At home I have a young sapling of an uncommon Red Hazel growing on that was taken from a self-rooted underground shoot. It is not just Fig Trees and Hazel tree though, that will grow like this and provide easy young plants, as I have a lovely Variegated Acuba in my garden at home that readily provides self rooted cuttings. Indeed it can be a bit of a nuisance as it does spread by this method a little to readily at times! Of course some trees provide free saplings from their self-set seeds and Hazel Trees are a case in point. However, there is nothing nicer than picking your own Hazel Nuts in the Autumn and they have proved popular at Oak Tree, so I will have to get some more saplings from around my Brothers tree in his garden. I never seem to get any saplings from my tree at home, perhaps because I pick every last nut!

At home I have a special Fig tree called Ice Crystal from which I have managed to take a self-rooted cutting that was emerging from below the soil level. Not only does this give me a “Spare,” plant, but it tidies the tree up as Figs are wont to shoot from just about anywhere and can easily become a tangled mess if not pruned occasionally. I do already have one small Ice Crystal tree on my allotment in one of the special “Root Training,” pots. At home I have another uncommon, Variegated Fig Tree that I am hoping to get a rooted cuttings from. Because the tree is not very well developed yet, there are not many branches to play with, so I am trying “Air Layering,” on one particularly long one. This involves wrapping a part of the branch in a ball of damp soil bound with newspaper, a plastic bag and tied up at both ends with string. Hopefully, when I pluck up the courage to unwrap it in the Spring, next year, I will find some roots coming from the stem and I can cut the shoot off and pot it up as a separate young tree.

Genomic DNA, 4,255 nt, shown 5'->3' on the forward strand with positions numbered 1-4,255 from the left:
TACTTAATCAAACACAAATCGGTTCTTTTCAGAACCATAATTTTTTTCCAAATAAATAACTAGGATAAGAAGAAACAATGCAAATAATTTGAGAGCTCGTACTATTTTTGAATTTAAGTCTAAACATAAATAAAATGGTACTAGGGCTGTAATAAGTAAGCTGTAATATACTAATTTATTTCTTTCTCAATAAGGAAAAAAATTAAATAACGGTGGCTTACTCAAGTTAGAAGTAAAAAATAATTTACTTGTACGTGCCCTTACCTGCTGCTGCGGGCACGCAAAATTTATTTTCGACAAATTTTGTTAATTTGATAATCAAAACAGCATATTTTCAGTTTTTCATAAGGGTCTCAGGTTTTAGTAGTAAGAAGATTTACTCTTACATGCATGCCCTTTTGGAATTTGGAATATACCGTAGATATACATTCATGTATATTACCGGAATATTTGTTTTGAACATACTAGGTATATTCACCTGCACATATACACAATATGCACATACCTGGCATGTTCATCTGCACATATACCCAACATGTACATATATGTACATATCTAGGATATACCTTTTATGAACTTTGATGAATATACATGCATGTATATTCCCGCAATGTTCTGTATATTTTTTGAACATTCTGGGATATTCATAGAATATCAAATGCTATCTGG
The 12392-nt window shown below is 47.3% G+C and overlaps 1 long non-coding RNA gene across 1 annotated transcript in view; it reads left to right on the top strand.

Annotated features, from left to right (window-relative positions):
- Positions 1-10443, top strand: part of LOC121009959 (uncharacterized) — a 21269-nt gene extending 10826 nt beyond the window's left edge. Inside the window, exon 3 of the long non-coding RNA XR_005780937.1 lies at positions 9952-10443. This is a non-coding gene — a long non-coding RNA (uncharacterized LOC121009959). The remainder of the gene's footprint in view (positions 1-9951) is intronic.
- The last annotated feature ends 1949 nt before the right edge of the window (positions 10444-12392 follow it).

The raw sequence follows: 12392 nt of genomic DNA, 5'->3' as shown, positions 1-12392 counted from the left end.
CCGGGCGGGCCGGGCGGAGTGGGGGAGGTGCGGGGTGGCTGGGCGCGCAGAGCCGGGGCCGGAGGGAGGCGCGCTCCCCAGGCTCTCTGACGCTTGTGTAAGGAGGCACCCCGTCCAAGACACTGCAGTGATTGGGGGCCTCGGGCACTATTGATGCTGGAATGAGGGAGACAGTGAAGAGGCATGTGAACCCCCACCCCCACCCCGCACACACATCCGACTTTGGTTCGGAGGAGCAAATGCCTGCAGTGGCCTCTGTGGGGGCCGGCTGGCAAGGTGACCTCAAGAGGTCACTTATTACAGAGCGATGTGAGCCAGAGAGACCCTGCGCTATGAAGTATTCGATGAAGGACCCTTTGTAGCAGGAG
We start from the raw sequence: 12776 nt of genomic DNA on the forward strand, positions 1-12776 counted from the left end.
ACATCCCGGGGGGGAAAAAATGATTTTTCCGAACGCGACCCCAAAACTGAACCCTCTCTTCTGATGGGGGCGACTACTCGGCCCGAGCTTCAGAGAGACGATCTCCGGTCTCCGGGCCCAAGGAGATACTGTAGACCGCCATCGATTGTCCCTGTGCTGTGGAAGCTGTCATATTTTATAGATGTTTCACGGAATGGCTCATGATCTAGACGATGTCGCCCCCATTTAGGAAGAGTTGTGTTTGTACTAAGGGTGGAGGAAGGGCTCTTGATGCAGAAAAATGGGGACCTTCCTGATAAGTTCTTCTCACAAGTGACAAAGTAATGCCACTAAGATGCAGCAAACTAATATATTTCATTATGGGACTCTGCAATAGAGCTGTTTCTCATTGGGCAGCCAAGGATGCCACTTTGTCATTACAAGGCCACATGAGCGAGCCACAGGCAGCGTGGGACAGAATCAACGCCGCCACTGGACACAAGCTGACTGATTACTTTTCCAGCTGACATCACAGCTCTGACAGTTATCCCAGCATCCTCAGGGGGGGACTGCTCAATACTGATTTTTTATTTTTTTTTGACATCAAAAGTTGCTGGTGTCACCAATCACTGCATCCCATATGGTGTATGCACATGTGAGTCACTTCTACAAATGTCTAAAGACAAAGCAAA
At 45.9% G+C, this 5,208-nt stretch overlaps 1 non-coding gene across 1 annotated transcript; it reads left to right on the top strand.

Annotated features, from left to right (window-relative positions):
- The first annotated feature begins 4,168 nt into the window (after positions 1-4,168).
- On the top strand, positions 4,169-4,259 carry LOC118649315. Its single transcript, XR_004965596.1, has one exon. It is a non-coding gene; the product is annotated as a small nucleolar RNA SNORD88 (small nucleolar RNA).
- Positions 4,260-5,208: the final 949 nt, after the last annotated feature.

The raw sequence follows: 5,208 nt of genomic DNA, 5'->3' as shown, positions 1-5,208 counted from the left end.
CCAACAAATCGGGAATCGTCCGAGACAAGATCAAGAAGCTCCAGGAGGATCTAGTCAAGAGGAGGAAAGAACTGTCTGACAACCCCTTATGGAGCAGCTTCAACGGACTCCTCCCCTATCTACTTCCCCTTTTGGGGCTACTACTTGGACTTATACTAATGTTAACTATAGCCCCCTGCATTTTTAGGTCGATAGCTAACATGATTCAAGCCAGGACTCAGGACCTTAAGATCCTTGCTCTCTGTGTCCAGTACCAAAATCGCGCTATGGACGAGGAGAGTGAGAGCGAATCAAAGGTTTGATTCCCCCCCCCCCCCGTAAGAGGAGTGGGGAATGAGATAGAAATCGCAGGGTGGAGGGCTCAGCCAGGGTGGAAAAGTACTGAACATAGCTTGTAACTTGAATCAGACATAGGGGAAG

It was planned that one, or more of my Mulberry Trees would be planted on my Allotment, but for some reason that never happened and they are growing happily in the garden at home. At least 2 of them are, because, the third tree has been strangled by a tie on label that had been left on and that got to tight round the trunk. The tie cut into the trunk and cut the flow of sap. Quite often when this happens the tree will simply grow over the tie, but in this case it enabled infection to get into the trunk and kill the tree. I did another silly trick when I put a new fence post in too close to my lovely Peach tree last year as I damaged the roots, although it is starting to recover a little. My pride and joy, my exotic Sharon fruit tree seems very brittle as it has had several branches break in the winter winds. I have tried cutting back them back and they are now shooting, but the tree is lop-sided.

My Mini Kiwi vine on the Allotment has been repeatedly damaged by late cold nights with the young leaves starting to unfurl and then turning black and dying. Whereas the one at home on the sheltered house wall is in full growth at home.

Growing fruit trees and bushes can be a lot of fun, but they certainly don’t come without their problems!